Posts Tagged ‘animals’


Book Review: ‘Homer’s Odyssey’

   Posted by: Faith    in Tasty Tomes

Homer’s Odyssey – Gwen Cooper (Memoir/Animals)

Yes, it’s another animal memoir book. Yes, you’ll laugh, cry, groan, smile, and sniffle all the way through. But before you sigh and say “I can’t handle it, I know what happens at the end of animal memoirs”, let me forewarn you – and I really don’t consider this a spoiler – that the cat doesn’t die at the end. That’s right, she wrote the memoir while the animal was/is still alive, and thus ends the tale without a final death scene. Happy? I was.

So now that we’ve eliminated that fear, how about the book? Wow. Yes, wow. A young woman adopts a blind (actually, eyeless) kitten that no one else wants… and it turns out to be the most intelligent, active, curious, life-loving cat I’ve ever heard of. This cat took daring leaps from the tops of furniture, loved to roughhouse with other cats and humans, hunted flies by sound (and *always* caught them), and in general, was an incredible testament to how an animal can overcome what we might see as a disability and thrive through it.

Throughout the course of the memoir, I was struck by how vibrant and full of life this little blind cat was. He never knew what it meant to see, and yet that didn’t slow him down even a tiny bit… his world was what it was, and he loved it.

It comes down to this: If a little creature like a blind kitten can take what he’s given in life and make the most of it – love, live, and thrive – what can’t we, as humans do with what life doles out to us?

Because I’m not sure whether my description does the book justice, here’s the product description from the webpage:

Product Description
Once in nine lives,
something extraordinary happens…

The last thing Gwen Cooper wanted was another cat. She already had two, not to mention a phenomenally underpaying job and a recently broken heart. Then Gwen’s veterinarian called with a story about a three-week-old eyeless kitten who’d been abandoned. It was love at first sight.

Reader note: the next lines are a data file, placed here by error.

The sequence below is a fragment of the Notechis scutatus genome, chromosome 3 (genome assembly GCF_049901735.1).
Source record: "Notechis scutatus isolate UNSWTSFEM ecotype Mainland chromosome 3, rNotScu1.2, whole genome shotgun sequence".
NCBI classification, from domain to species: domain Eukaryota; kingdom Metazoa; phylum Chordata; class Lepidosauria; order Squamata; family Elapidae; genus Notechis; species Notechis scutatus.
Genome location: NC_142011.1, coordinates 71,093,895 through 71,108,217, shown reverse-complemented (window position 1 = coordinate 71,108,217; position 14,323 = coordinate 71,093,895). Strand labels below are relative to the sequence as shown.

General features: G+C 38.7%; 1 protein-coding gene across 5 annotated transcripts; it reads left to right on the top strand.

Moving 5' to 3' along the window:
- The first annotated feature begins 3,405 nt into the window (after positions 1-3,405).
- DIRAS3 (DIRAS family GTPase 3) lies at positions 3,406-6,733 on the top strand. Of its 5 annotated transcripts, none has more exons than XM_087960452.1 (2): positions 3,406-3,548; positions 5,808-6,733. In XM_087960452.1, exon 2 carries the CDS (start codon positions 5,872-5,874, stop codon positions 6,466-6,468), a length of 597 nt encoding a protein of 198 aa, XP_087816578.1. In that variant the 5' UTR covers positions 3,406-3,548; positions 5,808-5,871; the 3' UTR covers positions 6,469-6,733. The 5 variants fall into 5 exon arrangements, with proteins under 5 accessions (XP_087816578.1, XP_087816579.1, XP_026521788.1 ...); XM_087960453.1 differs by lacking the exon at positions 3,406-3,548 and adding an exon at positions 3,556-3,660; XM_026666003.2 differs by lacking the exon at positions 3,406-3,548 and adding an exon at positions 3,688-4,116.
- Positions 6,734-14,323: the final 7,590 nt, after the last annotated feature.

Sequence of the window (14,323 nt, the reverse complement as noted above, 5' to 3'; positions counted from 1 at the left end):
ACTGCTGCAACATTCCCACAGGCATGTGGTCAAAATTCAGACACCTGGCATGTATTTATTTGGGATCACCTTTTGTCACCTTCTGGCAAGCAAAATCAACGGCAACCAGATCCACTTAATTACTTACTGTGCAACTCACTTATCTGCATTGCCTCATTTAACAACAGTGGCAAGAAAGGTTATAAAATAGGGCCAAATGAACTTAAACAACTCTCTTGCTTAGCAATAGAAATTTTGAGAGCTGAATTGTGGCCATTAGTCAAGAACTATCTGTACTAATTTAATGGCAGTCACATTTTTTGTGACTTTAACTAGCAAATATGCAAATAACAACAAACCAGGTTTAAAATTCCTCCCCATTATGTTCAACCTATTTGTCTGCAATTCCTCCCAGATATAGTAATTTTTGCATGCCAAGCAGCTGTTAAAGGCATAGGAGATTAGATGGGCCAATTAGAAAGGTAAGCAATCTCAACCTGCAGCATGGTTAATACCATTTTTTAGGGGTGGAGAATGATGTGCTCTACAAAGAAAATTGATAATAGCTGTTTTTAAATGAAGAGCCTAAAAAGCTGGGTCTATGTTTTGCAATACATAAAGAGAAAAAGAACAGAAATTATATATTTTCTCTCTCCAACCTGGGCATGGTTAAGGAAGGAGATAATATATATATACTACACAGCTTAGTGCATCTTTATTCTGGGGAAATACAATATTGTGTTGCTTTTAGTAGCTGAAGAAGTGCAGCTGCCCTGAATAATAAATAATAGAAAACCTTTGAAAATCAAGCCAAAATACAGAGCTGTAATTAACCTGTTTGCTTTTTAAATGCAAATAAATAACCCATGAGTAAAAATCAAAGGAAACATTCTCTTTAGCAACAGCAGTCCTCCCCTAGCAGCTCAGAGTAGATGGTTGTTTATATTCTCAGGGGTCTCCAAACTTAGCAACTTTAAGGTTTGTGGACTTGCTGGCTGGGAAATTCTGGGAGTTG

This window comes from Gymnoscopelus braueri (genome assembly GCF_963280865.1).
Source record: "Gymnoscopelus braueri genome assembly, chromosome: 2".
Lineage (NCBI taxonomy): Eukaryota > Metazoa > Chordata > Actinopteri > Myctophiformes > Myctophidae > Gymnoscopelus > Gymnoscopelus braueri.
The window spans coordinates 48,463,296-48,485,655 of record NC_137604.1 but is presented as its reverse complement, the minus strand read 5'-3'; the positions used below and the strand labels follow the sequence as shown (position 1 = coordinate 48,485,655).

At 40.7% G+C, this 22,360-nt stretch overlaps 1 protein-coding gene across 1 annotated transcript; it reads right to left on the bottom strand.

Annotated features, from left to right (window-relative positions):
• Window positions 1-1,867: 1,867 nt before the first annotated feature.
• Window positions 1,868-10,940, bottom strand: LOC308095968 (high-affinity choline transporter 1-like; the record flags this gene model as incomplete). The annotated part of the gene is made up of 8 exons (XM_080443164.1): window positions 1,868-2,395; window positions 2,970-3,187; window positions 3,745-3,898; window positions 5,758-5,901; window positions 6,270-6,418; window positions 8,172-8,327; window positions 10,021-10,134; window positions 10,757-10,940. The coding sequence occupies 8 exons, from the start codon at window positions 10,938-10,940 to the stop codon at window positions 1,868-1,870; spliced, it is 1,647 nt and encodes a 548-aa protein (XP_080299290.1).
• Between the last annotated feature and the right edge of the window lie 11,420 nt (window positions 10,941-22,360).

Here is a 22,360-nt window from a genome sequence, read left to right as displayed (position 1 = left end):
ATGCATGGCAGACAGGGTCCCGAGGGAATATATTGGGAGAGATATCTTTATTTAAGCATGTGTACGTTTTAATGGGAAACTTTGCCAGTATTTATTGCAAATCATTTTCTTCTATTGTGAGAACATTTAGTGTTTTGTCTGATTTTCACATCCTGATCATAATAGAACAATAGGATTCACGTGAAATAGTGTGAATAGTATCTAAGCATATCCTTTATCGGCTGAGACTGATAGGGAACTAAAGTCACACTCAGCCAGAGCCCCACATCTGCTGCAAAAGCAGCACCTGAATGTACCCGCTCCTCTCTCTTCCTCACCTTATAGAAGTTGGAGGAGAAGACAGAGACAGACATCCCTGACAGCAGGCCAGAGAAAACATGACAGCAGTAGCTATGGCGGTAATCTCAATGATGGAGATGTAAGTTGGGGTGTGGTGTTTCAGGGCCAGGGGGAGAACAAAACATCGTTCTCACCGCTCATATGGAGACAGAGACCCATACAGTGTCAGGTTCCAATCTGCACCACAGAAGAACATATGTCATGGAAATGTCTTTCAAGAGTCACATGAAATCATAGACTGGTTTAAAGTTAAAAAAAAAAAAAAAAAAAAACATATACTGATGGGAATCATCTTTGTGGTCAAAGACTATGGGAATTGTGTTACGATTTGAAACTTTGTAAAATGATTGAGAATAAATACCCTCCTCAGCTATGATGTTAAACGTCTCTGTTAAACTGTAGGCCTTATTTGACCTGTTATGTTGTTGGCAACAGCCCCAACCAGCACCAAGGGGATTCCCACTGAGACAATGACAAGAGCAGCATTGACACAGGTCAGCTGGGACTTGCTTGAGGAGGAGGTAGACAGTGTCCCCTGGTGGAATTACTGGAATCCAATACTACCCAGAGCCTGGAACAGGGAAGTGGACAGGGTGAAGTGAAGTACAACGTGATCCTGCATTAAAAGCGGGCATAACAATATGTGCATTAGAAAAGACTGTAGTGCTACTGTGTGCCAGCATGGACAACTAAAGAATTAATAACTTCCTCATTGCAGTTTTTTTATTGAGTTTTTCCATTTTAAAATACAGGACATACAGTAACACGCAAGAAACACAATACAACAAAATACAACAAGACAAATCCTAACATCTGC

Everyone warned that Homer would always be an “underachiever,” never as playful or independent as other cats. But the kitten nobody believed in quickly grew into a three-pound dynamo, a tiny daredevil with a giant heart who eagerly made friends with every human who crossed his path. Homer scaled seven-foot bookcases with ease and leapt five feet into the air to catch flies in mid-buzz. He survived being trapped alone for days after 9/11 in an apartment near the World Trade Center, and even saved Gwen’s life when he chased off an intruder who broke into their home in the middle of the night.

But it was Homer’s unswerving loyalty, his infinite capacity for love, and his joy in the face of all obstacles that inspired Gwen daily and transformed her life. And by the time she met the man she would marry, she realized Homer had taught her the most important lesson of all: Love isn’t something you see with your eyes.

Homer’s Odyssey is the once-in-a-lifetime story of an extraordinary cat and his human companion. It celebrates the refusal to accept limits—on love, ability, or hope against overwhelming odds. By turns jubilant and moving, it’s a memoir for anybody who’s ever fallen completely and helplessly in love with a pet.”

Rating: 5 out of 5

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Wesley the Owl – Stacey O’Brien (Nature/Science)

Wow. Wow, wow, wow. Several people told me this book was amazing, and I’d even read about it months before that and thought it looked interesting, but nothing, and I do mean nothing, prepared me for how much I would learn and be awed by in this book. Every single page taught me some other incredible thing about barn owls (which I promptly shared with whoever was closest to me – I think my husband is sick of barn owl stories at this point, hah!), and although I don’t entirely buy all of O’Brien’s philosophical speculation in the final chapters, by the end of this book (and Wesley’s life – and that’s not a spoiler, because all animal books have this at the end) I was bawling like a baby: Out of emotional attachment to the owl I’d just read about, out of a deep sense of loss for the author who’d spent 19 years with this remarkable creature, and out of a sense of amazement and wonder toward one of this earth’s creatures that I would have otherwise simply taken for granted.

I strongly believe that many people have lost their sense of connection with animals and nature, and take these things for granted. There is an intelligence and personality in so many animals that we interact with or see from afar, on a daily basis, and we think nothing of their presence in our lives. The story of Wesley the owl, and how he learned – interacted – changed – developed – LOVED – and connected with the world around him is truly stunning. You will never look at birds, owls in particular, the same way again, and I hope that this book will help others reconnect with that childlike sense of amazement of the natural world around us.